Worst game of 2010
16-6 loss at Seattle (Week 17). The Rams, after a 1-15 season in 2009, had a very simple chore in front of them on the last week of the 2010 campaign: beat the 6-9 Seahawks and march into the playoffs as champions of the NFC West. Instead, they sputtered in a game that exposed all of the team's offensive weaknesses. The team mustered just two mid-game Josh Brown field goals, netted 184 yards of offense and Sam Bradford was hugely ineffective with 1 INT and just 155 yards on 36 attempts (4.3 YPA). It was a very disappointing end to a season of great progress ... but a game that served as a perfect statistical microcosm of the season as a whole.
Coach Steve Spagnuolo's Defensive Hogs. The St. Louis coach, now entering his third year at the helm, rose to fame as the defensive coordinator with the Giants, when his top-ranked Defensive Hogs were largely responsible for the single greatest upset in NFL history: New York's 17-14 win over undefeated New England and it's seemingly invincible offense (record 589 points) in Super Bowl XLII.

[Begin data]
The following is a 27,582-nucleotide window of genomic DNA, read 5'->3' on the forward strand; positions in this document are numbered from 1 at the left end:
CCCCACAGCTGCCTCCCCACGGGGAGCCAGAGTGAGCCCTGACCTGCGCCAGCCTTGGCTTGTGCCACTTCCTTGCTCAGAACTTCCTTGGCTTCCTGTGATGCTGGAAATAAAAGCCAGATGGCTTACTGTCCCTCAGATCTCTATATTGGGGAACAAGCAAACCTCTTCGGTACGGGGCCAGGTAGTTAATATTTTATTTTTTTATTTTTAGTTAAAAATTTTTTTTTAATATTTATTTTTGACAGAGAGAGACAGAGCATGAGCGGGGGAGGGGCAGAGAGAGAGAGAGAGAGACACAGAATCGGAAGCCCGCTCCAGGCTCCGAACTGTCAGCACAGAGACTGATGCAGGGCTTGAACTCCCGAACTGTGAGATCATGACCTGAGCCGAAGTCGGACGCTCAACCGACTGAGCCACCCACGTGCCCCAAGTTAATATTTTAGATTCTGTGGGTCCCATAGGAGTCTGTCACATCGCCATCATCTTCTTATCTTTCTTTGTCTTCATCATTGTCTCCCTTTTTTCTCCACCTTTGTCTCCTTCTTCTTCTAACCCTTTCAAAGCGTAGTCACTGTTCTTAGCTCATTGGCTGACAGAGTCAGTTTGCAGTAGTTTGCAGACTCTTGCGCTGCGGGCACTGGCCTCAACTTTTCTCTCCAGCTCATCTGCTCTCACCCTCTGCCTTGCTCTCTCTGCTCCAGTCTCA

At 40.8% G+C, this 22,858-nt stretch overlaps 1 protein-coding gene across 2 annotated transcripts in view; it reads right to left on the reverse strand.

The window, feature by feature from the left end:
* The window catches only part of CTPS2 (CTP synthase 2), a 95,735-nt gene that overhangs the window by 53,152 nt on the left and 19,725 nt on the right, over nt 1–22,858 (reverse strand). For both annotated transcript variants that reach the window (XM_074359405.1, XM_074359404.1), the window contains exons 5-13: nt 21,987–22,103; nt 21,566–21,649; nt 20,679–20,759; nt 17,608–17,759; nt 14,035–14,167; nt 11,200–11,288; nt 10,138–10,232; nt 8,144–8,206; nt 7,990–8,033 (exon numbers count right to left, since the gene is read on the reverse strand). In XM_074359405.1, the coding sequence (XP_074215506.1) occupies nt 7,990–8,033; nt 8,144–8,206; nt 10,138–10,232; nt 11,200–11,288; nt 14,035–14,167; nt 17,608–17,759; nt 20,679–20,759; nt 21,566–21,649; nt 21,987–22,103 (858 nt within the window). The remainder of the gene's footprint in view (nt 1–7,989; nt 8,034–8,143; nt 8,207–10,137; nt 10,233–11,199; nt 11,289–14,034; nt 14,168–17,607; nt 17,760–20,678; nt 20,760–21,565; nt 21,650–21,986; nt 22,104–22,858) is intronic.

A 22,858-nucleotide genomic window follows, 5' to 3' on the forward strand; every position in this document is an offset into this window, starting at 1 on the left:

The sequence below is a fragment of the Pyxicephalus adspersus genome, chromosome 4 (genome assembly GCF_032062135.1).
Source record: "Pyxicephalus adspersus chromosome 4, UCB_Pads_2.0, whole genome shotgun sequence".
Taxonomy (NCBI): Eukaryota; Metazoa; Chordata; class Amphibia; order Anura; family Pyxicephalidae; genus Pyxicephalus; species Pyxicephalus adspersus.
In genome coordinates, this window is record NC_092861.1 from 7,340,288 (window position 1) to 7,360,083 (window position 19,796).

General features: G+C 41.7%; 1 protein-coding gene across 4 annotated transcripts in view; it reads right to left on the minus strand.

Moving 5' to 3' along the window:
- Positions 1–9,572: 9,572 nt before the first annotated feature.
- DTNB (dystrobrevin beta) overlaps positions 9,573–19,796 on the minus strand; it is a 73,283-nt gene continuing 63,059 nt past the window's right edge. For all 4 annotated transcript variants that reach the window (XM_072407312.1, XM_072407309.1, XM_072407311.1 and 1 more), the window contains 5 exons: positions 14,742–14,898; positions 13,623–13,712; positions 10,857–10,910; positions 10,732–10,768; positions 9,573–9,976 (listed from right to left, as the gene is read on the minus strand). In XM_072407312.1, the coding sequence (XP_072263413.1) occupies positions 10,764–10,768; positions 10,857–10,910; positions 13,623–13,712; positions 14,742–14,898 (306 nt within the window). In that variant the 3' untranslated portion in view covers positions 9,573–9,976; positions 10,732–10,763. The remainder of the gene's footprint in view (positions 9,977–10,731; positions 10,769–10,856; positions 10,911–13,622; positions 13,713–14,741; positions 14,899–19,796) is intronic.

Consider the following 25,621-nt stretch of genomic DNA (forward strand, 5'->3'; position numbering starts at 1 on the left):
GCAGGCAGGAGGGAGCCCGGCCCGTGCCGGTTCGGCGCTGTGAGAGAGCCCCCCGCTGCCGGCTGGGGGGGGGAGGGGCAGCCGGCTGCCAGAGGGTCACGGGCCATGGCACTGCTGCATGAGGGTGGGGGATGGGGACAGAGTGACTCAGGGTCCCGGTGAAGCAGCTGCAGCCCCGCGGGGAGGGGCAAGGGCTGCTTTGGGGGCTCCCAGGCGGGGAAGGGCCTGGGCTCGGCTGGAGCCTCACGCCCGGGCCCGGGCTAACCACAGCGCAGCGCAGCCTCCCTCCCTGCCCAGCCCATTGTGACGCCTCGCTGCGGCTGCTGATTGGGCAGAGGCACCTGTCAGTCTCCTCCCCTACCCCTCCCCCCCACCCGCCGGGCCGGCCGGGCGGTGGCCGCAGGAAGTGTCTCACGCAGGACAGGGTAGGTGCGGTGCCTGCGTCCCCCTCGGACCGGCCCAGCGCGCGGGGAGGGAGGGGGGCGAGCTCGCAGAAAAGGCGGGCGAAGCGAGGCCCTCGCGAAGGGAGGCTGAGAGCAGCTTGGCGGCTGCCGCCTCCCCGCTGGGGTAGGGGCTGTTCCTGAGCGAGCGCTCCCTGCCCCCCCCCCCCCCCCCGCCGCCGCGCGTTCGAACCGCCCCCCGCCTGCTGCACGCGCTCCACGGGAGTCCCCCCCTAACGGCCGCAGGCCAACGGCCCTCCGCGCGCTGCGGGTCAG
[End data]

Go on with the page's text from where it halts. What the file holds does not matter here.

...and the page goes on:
He's quickly brought the same style of football to St. Louis, after struggling during his first season. Check out these incredible Cold, Hard Football Facts from the first year of the Spagnuolo Era to the second:
  • The 2009 Rams ranked 30th at forcing Negative Pass Plays (6.4%)
  • The 2010 Rams ranked 9th at forcing Negative Pass Plays (9.3%)
  • The 2009 Rams ranked 29th in third-down defense (43.5% success against)
  • The 2010 Rams were 2nd in third-down defense (33.5% success against)
  • The 2009 Rams were 32nd (dead last) overall on our Defensive Hog Index
  • The 2010 Rams were 7th overall on our Defensive Hog Index.
  • The 2009 Rams ranked 31st in Defensive Passer Rating (96.9)
  • The 2010 Rams ranked 9th in Defensive Passer Rating (80.2)